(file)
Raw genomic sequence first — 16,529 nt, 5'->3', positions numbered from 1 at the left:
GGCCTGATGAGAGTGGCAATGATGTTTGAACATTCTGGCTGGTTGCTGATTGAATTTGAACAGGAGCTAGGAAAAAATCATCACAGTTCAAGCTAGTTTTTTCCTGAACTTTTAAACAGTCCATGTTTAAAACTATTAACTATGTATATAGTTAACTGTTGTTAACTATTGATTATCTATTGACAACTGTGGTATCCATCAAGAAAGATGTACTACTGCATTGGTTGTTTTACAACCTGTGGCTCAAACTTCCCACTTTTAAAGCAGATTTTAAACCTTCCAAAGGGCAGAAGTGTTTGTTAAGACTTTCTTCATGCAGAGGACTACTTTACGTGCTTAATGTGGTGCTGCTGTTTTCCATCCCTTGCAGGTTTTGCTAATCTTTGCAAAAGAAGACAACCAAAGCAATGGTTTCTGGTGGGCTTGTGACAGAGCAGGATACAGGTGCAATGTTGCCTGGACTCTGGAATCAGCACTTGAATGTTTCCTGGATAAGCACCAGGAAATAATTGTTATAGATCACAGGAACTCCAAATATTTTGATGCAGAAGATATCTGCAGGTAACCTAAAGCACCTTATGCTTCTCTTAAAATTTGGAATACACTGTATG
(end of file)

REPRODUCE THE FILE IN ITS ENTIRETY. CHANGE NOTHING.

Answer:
Raw genomic sequence first — 16,529 nt, 5'->3', positions numbered from 1 at the left:
GGCCTGATGAGAGTGGCAATGATGTTTGAACATTCTGGCTGGTTGCTGATTGAATTTGAACAGGAGCTAGGAAAAAATCATCACAGTTCAAGCTAGTTTTTTCCTGAACTTTTAAACAGTCCATGTTTAAAACTATTAACTATGTATATAGTTAACTGTTGTTAACTATTGATTATCTATTGACAACTGTGGTATCCATCAAGAAAGATGTACTACTGCATTGGTTGTTTTACAACCTGTGGCTCAAACTTCCCACTTTTAAAGCAGATTTTAAACCTTCCAAAGGGCAGAAGTGTTTGTTAAGACTTTCTTCATGCAGAGGACTACTTTACGTGCTTAATGTGGTGCTGCTGTTTTCCATCCCTTGCAGGTTTTGCTAATCTTTGCAAAAGAAGACAACCAAAGCAATGGTTTCTGGTGGGCTTGTGACAGAGCAGGATACAGGTGCAATGTTGCCTGGACTCTGGAATCAGCACTTGAATGTTTCCTGGATAAGCACCAGGAAATAATTGTTATAGATCACAGGAACTCCAAATATTTTGATGCAGAAGATATCTGCAGGTAACCTAAAGCACCTTATGCTTCTCTTAAAATTTGGAATACACTGTATG